As though to counter such implicit subversion, the theorists of the Italian Renaissance focused intensely on genre (see RENAISSANCE POETICS); the rediscovery of the Poetics around 1500 became an impetus to codifications such as had never been conceived even in the most rigorous late Classical formulations. Part of the intensity came from the wide variety of genres and mixed modes such as the prosimetrum (q.v.) practiced in the Middle Ages, leading to the blend of medieval romance (q.v.) and epic in figures such as Ariosto and Tasso. If there were 16th-c. defenders of these "mixed" works—among which tragicomedy (q.v.) was surely the most notorious (Guarini argued in his own defense, but the greatest of the kind were written in England)—there were codifiers such as Scaliger and Castelvetro who had considerable influence well into the 18th century.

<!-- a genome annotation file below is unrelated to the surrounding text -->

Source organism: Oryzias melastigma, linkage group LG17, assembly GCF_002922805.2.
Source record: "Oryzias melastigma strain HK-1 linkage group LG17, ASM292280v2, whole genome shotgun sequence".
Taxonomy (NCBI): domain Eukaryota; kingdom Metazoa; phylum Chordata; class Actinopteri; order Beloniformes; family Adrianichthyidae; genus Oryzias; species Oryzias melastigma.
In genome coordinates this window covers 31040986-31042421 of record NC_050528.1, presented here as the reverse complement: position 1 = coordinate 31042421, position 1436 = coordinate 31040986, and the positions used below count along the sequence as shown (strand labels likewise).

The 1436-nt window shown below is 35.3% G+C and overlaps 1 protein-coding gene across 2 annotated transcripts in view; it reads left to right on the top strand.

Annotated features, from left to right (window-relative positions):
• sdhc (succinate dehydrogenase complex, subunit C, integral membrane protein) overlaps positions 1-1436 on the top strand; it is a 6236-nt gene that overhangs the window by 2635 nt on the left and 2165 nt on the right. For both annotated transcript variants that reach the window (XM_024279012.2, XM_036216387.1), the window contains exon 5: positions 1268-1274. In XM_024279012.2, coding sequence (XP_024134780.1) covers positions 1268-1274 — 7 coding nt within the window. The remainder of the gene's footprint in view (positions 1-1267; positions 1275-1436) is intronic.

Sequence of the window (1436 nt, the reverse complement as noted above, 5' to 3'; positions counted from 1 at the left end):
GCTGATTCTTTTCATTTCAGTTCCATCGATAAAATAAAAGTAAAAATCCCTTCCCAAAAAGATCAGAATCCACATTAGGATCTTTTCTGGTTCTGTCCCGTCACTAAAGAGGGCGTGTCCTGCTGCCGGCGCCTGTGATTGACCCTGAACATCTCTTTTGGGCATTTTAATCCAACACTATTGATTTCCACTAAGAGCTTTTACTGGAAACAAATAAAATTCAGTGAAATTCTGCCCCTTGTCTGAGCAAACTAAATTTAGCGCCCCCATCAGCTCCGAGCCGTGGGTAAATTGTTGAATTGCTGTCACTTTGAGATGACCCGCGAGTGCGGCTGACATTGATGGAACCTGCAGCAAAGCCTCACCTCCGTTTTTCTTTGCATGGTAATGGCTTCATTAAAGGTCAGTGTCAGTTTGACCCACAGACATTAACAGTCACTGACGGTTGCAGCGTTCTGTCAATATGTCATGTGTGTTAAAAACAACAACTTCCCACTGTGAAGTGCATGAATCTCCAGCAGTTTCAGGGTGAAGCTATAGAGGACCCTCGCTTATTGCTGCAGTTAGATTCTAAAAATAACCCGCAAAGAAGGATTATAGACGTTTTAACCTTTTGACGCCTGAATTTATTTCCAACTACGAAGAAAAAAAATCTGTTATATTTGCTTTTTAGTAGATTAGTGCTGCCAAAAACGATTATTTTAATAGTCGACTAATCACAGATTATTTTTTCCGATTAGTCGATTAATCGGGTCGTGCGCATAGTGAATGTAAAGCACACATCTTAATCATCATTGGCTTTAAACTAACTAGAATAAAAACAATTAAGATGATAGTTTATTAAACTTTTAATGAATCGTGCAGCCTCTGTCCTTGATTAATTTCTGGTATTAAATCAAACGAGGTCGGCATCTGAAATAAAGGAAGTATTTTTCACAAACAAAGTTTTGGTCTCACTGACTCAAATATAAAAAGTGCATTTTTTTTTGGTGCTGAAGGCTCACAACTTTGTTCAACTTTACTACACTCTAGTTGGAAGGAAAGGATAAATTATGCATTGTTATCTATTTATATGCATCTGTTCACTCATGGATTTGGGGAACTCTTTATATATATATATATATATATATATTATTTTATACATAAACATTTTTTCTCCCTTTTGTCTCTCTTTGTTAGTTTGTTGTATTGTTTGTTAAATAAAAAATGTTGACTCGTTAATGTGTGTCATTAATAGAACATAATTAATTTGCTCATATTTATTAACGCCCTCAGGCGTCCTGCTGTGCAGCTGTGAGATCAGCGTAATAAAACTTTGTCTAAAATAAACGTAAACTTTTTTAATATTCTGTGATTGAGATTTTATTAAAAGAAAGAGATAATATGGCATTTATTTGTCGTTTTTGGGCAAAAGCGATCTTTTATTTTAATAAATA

Out of these theorists came that ultimate codification, the "unities" of time, place, and action (see UNITY), which was finally put to rest only in the 18th. c. by critics such as Samuel Johnson (see NEOCLASSICAL POETICS). Though they were claimed to have their sources in Aristotle's categories, in fact these arguments distorted Aristotle and carried Horatian conservatism to reactionary lengths. French Neoclassicism continued the codification, quite brilliantly in Boileau's Art poétique, more ambivalently in Corneille's Discours, the latter an apologia for his dramatic practice which is, at the same time, an act of support for the unities. Suggestions that Neoclassical generic hierarchies and standards of decorum have sociopolitical and philosophical implications are, for the most part, convincing: the potential analogies among these favorite subjects ensured their mutual support and offer still another instance of the relations of literature and power. Yet as both literature and society worked their way into romanticism (q.v.), most of those hierarchies shifted: in literature the lyric ascended to the top of the hierarchy, signaling the confirmation of the triad of lyric, epic (i.e. narrative), and drama which is set forth by Hegel and still dominates genre theory. Friedrich Schlegel (in his Dialogue on Poetry [1800] and essay on Goethe [1828]) artued for the abolition of generic classifications, which would in efffect eliminate genre. Schlegel and others had in mind the example of Cervantes, expanding the concept of the novel to speak of it as a package that could carry all other genres within itself, e.g. ballads and romances within tales as in Matthew Gregory Lewis's The Monk and, memorably, Poe's Fall of the House of Usher. International romanticism explored such issues routinely. But when 19th-c. Darwinian biology found application to literature, it produced a rigidly evolutionary theory of genre in Brunetière and others., a dead-end whose main value is that it annoyed theorists like Croce, who considered genres as mere abstractions, useful in the construction of classifications for practical convenience, but of no value as aesthetic categories. Thereby it stimulated interest in grenre theory in the 20th century, one of the great ages of speculation on the subject.